and Webb et al. (2007); www.phylodiversity.net/phylocom]. As Webb et al. (2002) and Cavender-Bares and Wilczek (2003) reasoned, where abiotic habitat filtering is the dominant force shaping coexistence, PNC should result in phylogenetic clustering in the phylogeny of the regional species pool. On the other hand, where biotic competitive exclusion is the dominant ecological force, PNC should result in a more even (overdispersed) distribution of species on the regional tree than expected by chance.
These relations may hold in the abstract, and have oriented the interpretation of a number of studies [e.g., Cavender-Bares et al. (2004), Ackerly et al. (2006), Slingsby and Verboom (2006)], but there are a variety of complications or necessary extensions. For example, as Webb et al. (2002) and Cavender-Bares and Wilczek (2003) appreciated, an overdispersed phylogenetic pattern can also result from abiotic filtering from an underlying phylogeny showing convergent niche evolution. This observation simply highlights the need to couple such studies with independent phylogenetic tests of the extent of PNC in the clades under consideration [cf. Cavender-Bares et al. (2006) and Slingsby and Verboom (2006)]. Likewise, “ecological facilitation,” rather than competition, might underlie an over-dispersed phylogenetic pattern (Valiente-Banuet and Verdu, 2007), again emphasizing that there is not a simply one-to-one relationships between a phylogenetic pattern and an underlying cause.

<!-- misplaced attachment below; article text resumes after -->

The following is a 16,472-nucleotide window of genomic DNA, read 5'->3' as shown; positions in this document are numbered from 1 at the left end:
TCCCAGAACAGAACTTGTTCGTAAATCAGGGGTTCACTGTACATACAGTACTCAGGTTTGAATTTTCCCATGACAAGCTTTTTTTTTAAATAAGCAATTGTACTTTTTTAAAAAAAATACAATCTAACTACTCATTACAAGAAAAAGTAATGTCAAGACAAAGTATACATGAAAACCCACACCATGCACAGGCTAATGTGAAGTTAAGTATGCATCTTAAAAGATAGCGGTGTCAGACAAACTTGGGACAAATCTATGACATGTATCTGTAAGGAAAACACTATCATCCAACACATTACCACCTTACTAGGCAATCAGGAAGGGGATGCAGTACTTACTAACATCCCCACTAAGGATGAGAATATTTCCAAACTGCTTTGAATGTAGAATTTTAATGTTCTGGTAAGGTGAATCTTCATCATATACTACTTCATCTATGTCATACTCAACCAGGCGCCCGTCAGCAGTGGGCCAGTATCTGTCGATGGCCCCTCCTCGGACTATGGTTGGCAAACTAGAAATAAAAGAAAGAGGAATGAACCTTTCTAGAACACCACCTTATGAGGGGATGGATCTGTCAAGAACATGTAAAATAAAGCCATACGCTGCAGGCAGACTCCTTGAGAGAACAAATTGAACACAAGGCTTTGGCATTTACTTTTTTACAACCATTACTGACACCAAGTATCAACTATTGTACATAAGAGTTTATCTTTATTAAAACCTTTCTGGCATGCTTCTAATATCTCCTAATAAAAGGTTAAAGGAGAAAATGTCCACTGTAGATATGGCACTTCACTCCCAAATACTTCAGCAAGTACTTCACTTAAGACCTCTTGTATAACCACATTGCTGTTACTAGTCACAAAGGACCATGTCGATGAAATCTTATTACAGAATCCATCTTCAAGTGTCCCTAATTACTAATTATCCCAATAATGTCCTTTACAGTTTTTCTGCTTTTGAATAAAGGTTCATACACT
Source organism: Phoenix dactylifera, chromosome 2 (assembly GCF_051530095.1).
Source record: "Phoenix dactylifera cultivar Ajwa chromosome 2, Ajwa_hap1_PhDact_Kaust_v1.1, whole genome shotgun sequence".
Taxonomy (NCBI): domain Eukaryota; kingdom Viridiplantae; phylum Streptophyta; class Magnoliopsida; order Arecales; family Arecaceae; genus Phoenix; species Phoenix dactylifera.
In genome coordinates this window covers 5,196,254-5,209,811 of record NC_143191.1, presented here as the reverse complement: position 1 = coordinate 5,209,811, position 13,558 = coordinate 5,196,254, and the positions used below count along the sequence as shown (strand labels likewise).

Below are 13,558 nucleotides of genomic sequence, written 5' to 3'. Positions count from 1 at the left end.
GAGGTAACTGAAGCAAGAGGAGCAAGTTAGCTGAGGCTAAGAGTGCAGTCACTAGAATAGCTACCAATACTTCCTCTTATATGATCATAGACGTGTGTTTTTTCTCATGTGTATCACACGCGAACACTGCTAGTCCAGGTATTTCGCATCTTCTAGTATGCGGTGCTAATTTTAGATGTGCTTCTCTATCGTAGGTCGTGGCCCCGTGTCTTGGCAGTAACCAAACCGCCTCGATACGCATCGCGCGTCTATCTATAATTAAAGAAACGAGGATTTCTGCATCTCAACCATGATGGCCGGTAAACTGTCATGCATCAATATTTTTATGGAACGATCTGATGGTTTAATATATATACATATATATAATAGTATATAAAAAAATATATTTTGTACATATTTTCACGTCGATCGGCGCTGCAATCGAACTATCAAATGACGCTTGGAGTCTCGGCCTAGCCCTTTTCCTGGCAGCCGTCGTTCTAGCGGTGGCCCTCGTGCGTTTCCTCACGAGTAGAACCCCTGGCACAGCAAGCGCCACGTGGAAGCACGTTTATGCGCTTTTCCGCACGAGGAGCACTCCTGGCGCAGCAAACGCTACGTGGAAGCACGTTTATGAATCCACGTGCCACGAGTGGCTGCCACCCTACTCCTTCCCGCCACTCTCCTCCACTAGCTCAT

It is also clear that possible causal processes will vary in intensity, and even in kind, as a function of scale (Swenson et al., 2007). For example, Webb et al. (2006) hypothesized that seedling phylodiversity patterns within small rainforest plots reflect the sharing of fungal pathogens among close relatives, whereas at a larger scale in the same forest they found evidence of habitat filtering. Cavender-Bares et al. (2004, 2006), in studies centered on oaks (Quercus) in northern Florida, showed evidence for phylogenetic evenness at smaller spatial and taxonomic scales (interpreted as the outcome of competition), but phylogenetic clustering at larger scales (interpreted as habitat filtering of phylogenetically conserved ecological traits). Clearly, sorting out among such possibilities requires the development of appropriate null models, and simulations to evaluate the power to distinguish alternative explanations [e.g., Kembel and Hubbell (2006) and Kraft et al. (2007)].
For present purposes it is especially important to note that entirely different causal factors become relevant as such studies scale up to much broader regions, or focus on clades that have moved around the globe. For example, Forest et al. (2007) reported lower phylogenetic diversity (despite higher species diversity) in the western Cape flora of South Africa, in part as a function of multiple rapid radiations (Linder, 2005). In contrast, the eastern Cape showed higher phylodiversity, in part because it interdigitates with another biodiversity hotspot. The key point is that at such larger